If you’ve been on a commercial flight in the past six months you probably noticed that the checkpoint lines are slowing down and as a result, getting longer. Also, there does not seem to be relief in sight as TSA reaffirms its commitment to spending more time looking at you and your luggage and less time worrying about how long the lines get.
There is a saying I heard several years ago that I just love:
“Good, fast or cheap, pick two but you can’t have all three.”
In June 2015, an Inspector’s General report revealed that over the course of a period of testing by Red Teams (people who are experts in how to hide things in bags and on themselves), the TSA failed nearly 97% of the tests at screening checkpoints. Several months later former US Coast Guard Admiral Peter Neffenger was appointed as the new TSA Administrator and one of his top priorities was to increase the rate of detecting prohibited and dangerous items.
The problem with security is it is meant to get in the way, which means security has to get in the way of a process in order to ensure the security of the process, but the goal of any security professionals should be to make security fit the process not make the process fit security.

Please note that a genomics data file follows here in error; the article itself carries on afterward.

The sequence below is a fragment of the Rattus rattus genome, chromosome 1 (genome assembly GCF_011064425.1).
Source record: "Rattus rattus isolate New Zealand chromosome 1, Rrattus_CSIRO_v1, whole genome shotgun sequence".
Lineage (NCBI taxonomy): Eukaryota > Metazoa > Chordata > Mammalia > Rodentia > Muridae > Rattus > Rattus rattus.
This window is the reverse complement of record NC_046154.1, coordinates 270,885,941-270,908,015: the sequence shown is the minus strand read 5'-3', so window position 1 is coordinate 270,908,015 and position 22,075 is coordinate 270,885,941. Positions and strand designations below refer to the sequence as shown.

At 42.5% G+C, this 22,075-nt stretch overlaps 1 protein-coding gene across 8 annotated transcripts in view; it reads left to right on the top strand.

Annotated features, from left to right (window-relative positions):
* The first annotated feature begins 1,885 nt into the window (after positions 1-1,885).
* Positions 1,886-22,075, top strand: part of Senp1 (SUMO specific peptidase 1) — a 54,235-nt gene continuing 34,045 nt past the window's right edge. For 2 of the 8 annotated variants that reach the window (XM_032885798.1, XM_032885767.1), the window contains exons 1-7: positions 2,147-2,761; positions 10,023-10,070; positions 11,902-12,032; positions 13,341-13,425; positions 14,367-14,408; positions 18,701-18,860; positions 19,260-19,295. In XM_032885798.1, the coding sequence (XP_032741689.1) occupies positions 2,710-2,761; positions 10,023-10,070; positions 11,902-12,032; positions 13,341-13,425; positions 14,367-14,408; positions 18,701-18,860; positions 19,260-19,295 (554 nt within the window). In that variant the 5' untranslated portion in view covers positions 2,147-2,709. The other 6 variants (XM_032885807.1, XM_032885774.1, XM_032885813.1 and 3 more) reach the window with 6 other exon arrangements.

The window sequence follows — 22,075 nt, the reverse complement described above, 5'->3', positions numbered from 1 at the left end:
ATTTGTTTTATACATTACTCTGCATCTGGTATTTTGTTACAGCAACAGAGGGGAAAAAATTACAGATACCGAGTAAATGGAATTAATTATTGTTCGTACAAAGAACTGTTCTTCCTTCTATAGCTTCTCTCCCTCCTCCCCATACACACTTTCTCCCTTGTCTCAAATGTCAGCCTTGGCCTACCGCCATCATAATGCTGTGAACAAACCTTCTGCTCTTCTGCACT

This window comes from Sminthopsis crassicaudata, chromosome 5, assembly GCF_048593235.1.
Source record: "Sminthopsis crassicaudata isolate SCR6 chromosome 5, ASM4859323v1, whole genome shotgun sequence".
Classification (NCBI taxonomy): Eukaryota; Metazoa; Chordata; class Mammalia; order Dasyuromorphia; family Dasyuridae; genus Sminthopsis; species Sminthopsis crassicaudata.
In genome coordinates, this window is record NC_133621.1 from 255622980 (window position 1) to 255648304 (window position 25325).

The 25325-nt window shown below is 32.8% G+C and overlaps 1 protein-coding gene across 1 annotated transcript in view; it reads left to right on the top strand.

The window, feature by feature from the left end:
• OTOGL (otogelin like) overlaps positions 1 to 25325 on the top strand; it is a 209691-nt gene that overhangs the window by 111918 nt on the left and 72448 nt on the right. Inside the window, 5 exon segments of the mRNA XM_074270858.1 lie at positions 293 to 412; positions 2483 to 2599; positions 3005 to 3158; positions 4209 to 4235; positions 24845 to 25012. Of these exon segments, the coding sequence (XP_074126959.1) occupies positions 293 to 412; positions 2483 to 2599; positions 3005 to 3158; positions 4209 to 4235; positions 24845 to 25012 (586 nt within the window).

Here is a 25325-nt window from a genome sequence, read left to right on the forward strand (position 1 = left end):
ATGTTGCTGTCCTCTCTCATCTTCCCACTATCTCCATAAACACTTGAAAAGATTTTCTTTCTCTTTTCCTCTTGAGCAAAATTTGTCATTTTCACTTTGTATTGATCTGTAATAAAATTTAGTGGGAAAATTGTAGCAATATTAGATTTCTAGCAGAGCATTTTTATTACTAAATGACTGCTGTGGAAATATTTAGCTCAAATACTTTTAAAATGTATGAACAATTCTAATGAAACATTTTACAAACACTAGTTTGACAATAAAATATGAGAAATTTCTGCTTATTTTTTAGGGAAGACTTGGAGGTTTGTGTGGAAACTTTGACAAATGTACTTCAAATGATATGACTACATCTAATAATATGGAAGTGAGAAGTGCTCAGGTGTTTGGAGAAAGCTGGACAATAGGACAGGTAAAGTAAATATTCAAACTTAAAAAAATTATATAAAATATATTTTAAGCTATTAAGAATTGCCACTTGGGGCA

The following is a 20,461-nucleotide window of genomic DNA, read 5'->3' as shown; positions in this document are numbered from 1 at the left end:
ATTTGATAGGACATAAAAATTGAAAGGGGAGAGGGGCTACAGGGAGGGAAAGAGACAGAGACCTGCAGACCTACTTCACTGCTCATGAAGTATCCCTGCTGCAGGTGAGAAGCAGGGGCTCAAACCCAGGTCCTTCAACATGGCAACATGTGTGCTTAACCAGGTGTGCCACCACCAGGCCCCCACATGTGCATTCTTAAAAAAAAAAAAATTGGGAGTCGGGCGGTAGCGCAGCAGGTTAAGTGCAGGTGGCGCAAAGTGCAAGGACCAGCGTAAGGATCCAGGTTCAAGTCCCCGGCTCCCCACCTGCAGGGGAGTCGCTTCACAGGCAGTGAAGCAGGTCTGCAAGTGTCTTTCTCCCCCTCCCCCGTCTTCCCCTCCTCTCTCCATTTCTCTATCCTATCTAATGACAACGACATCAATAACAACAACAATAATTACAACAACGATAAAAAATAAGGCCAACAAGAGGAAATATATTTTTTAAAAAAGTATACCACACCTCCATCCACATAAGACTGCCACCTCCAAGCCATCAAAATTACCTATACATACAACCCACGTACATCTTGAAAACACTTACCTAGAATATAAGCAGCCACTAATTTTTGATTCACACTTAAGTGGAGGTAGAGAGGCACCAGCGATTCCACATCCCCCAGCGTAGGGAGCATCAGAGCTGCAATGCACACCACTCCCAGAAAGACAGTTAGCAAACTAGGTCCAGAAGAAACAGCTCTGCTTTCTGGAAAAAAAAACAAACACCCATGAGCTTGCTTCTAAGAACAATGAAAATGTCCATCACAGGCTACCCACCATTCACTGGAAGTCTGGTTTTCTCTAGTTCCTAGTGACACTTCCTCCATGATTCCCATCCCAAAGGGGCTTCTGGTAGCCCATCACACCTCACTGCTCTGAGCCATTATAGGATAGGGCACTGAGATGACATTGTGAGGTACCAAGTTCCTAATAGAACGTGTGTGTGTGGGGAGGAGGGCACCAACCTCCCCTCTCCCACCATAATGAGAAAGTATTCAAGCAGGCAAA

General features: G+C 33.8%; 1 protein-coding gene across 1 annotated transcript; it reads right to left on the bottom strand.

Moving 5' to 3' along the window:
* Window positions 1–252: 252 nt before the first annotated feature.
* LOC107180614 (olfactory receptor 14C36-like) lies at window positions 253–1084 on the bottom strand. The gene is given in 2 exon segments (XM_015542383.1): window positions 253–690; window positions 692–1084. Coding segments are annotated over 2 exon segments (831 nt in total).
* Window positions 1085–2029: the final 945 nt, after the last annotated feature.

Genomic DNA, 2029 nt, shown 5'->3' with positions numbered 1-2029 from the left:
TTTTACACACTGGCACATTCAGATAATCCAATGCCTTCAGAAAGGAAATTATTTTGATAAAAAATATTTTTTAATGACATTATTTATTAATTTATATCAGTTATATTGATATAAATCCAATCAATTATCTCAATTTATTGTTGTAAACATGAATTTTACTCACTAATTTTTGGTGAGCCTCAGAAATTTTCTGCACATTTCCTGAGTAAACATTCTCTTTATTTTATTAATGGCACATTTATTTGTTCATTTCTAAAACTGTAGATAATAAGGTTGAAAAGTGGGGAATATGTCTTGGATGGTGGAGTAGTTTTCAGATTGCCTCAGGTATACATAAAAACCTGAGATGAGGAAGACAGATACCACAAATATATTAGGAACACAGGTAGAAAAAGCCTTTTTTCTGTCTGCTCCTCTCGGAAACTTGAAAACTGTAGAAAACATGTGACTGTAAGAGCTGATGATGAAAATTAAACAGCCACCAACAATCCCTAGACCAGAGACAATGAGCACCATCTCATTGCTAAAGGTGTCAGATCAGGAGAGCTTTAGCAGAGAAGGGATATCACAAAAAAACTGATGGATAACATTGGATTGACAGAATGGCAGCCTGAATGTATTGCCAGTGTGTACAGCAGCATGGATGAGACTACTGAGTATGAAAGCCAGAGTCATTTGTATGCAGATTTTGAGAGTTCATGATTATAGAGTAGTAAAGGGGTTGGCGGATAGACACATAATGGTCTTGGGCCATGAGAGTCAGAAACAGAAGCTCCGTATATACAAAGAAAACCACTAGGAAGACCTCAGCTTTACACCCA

Right now the process is fitting security.
Going back to “good, fast or cheap, pick two…” Let’s see how this applies to airport screening.
Situation 1: Good and Fast: “good” in this situation Good equals quality and if you want the highest quality of security which means the highest detection rate and the least amount of risk, and you also want the process to go fast, it’s going to cost a lot of money. Millions if not billions, of dollars in more screening personnel, K-9’s, (and all the training that goes along with both personnel and puppies) new equipment and new testing of equipment, research and development of new systems, and modifications to airport terminals, just to name a few of the big-ticket items.